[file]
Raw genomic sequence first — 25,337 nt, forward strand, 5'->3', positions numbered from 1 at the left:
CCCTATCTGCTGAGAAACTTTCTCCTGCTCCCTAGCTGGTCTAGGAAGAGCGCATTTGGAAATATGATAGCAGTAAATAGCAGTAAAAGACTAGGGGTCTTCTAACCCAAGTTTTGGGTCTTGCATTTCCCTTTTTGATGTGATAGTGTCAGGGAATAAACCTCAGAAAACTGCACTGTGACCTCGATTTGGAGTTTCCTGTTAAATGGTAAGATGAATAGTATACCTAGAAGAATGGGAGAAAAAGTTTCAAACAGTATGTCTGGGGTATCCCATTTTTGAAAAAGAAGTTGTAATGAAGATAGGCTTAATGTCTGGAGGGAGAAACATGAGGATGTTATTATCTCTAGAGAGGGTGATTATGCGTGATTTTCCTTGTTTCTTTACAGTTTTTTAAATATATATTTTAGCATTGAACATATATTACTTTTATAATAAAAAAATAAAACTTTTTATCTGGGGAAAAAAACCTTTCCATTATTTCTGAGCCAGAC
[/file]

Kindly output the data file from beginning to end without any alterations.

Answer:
Raw genomic sequence first — 25,337 nt, forward strand, 5'->3', positions numbered from 1 at the left:
CCCTATCTGCTGAGAAACTTTCTCCTGCTCCCTAGCTGGTCTAGGAAGAGCGCATTTGGAAATATGATAGCAGTAAATAGCAGTAAAAGACTAGGGGTCTTCTAACCCAAGTTTTGGGTCTTGCATTTCCCTTTTTGATGTGATAGTGTCAGGGAATAAACCTCAGAAAACTGCACTGTGACCTCGATTTGGAGTTTCCTGTTAAATGGTAAGATGAATAGTATACCTAGAAGAATGGGAGAAAAAGTTTCAAACAGTATGTCTGGGGTATCCCATTTTTGAAAAAGAAGTTGTAATGAAGATAGGCTTAATGTCTGGAGGGAGAAACATGAGGATGTTATTATCTCTAGAGAGGGTGATTATGCGTGATTTTCCTTGTTTCTTTACAGTTTTTTAAATATATATTTTAGCATTGAACATATATTACTTTTATAATAAAAAAATAAAACTTTTTATCTGGGGAAAAAAACCTTTCCATTATTTCTGAGCCAGAC